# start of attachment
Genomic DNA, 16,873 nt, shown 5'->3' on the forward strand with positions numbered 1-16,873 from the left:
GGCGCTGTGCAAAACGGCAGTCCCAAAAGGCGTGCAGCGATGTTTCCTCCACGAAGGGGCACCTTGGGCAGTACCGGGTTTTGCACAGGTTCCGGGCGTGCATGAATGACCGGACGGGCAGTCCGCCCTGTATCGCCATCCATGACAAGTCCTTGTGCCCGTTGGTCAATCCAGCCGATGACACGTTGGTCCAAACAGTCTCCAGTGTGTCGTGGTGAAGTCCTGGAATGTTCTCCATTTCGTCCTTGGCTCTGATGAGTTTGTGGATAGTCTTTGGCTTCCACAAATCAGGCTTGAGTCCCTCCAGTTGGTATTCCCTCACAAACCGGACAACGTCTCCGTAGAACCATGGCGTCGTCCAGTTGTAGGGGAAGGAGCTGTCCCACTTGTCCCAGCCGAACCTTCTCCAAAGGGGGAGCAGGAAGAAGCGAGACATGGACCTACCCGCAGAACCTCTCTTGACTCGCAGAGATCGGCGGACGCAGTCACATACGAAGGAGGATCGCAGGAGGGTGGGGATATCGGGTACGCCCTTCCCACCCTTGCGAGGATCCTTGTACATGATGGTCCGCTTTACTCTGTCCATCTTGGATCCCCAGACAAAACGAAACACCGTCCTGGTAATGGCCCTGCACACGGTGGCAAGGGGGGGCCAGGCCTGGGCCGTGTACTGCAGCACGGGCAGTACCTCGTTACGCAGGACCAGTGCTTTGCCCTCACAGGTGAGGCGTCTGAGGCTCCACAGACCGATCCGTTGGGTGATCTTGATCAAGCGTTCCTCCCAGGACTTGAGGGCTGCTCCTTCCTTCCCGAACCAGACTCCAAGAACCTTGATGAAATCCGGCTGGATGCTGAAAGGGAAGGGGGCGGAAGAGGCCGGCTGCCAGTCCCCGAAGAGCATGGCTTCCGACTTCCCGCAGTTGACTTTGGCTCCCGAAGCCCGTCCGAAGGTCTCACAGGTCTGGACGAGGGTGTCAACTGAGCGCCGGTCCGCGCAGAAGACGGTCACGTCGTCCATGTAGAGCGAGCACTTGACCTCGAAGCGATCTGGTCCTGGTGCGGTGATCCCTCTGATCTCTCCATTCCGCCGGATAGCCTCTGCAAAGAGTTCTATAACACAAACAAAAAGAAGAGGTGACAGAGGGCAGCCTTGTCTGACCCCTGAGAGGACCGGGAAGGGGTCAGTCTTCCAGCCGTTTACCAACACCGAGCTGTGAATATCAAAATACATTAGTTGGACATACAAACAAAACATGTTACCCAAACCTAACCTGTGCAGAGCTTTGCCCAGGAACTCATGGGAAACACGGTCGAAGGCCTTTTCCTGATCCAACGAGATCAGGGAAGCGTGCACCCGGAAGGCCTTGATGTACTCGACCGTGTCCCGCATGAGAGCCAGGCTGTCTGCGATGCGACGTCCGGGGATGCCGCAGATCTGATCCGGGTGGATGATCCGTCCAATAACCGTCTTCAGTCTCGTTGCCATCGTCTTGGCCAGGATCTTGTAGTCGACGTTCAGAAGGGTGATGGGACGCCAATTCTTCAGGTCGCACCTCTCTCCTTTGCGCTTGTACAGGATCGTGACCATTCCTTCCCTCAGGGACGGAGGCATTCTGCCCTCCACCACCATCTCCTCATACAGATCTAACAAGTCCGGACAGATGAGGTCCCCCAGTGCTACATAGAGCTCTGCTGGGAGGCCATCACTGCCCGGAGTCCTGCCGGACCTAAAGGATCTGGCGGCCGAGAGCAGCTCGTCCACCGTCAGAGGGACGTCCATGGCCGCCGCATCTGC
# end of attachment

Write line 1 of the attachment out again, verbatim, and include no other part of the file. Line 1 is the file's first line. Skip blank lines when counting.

Genomic DNA, 16,873 nt, shown 5'->3' on the forward strand with positions numbered 1-16,873 from the left: